– The large ledge at turn 5 has been reshaped to make it easier to get uphill through the right turn that leads into the corner.

– No significant changes to the pit lane, which can accommodate up to 28 cars with 40-foot stalls, but IndyCar has lowered the speed limit from 45 mph to 40 mph (about 3 seconds more than the length of the pit lane).

– Kotman said that the other changes to the track would mostly go unnoticed. Race control has been moved to the paddock from under the stadium, where radio reception was hampered last year. In addition, spectator gates were added at the Grand Prix and work was done with staff to avoid some “First Year Issues” (e.g. spectator fences breached, suites leaking onto the track).

“There were some stupid things that had to be corrected,” Kotman said. “I’m sure this year will be much better.”

Track workers cleaned up water that had seeped into the track during last year’s Music City Grand Prix (George Walker IV/Tennessean.com/USA TODAY Sports Images).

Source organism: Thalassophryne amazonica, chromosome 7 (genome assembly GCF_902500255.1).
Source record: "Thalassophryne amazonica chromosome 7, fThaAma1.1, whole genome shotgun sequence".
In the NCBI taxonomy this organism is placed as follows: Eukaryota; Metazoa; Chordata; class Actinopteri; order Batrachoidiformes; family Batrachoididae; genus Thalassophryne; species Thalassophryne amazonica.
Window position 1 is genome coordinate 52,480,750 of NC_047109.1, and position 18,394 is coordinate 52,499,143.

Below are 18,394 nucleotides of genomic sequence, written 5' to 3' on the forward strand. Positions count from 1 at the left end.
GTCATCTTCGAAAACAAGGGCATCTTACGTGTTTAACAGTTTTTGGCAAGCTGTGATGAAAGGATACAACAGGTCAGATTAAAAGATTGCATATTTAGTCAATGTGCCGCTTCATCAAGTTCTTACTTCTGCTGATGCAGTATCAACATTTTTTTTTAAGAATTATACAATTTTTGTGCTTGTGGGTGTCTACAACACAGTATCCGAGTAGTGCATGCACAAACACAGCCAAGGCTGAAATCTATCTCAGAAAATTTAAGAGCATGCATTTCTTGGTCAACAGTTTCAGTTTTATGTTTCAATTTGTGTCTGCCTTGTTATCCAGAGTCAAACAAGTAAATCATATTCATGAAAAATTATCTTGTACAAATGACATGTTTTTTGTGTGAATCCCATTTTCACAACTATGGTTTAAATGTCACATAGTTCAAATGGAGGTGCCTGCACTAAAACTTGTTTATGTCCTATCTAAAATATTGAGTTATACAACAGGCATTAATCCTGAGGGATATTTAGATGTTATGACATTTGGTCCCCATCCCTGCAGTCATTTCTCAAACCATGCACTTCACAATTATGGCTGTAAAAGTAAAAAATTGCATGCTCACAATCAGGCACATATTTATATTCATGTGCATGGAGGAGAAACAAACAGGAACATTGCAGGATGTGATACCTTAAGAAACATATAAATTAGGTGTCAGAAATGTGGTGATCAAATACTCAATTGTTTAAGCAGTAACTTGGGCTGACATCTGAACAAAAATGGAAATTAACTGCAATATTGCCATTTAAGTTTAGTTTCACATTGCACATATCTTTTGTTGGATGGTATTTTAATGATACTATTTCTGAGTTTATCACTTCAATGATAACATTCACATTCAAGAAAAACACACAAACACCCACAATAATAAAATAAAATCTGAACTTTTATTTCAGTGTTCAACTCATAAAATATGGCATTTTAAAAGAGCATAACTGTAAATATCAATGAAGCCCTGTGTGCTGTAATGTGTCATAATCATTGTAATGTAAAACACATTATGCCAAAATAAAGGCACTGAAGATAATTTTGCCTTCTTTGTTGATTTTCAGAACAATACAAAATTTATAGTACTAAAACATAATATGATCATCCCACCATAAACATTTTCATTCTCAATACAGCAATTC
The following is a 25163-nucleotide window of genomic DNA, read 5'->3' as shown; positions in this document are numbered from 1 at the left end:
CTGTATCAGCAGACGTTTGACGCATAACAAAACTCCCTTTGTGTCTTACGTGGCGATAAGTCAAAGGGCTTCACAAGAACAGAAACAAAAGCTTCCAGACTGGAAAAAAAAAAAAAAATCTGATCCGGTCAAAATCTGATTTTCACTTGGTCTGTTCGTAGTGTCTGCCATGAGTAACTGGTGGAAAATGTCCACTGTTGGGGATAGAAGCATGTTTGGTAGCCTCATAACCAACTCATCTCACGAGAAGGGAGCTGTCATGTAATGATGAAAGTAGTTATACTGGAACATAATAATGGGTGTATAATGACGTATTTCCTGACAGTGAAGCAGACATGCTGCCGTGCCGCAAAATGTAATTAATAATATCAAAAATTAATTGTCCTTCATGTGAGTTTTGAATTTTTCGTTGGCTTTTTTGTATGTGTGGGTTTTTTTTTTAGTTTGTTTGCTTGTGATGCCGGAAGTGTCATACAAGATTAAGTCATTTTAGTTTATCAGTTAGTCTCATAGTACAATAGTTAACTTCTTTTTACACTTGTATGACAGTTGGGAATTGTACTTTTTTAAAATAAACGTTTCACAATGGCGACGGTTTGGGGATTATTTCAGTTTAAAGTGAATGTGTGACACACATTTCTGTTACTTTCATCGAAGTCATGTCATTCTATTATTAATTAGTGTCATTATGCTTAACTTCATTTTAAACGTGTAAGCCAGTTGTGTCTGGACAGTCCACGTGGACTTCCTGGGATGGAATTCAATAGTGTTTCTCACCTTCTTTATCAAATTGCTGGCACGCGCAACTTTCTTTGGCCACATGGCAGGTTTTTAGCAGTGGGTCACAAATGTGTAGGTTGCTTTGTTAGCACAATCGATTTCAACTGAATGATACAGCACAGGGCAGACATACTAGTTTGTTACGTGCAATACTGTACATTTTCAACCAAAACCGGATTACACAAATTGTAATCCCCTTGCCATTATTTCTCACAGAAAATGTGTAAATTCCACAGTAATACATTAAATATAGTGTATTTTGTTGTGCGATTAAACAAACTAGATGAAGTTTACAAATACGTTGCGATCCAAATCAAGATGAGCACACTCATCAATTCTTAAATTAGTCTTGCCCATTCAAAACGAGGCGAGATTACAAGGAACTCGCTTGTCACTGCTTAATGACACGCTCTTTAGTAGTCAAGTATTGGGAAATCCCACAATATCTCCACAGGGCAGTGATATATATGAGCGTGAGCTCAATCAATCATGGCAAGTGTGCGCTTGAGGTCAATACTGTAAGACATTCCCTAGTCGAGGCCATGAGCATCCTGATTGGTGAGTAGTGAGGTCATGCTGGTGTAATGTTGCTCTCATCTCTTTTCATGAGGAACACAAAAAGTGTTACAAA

A new “upscale tiered set” was also built in Turn 3.

The track has been built over the past three weeks by a 15-man crew in Nashville, working Sunday through Thursday from 8pm to 5am (no work on Friday and Saturday due to downtown traffic).

The FIA-approved barrier system was built by the Swiss company Geobrugg, which has supplied mobile debris barriers for many other famous circuits around the world (Spa, Red Bull Ring, Mugello, Estoril, Imola and others). The Nashville system consists of 2,150 debris barriers and panels, including 650 custom-made for the bridge and its single center line.

Nashville marked Geobrugg’s street circuit debut and the company has since been hired to help run the new F1 Grand Prix in Miami.



Source: motorsports.nbcsports.com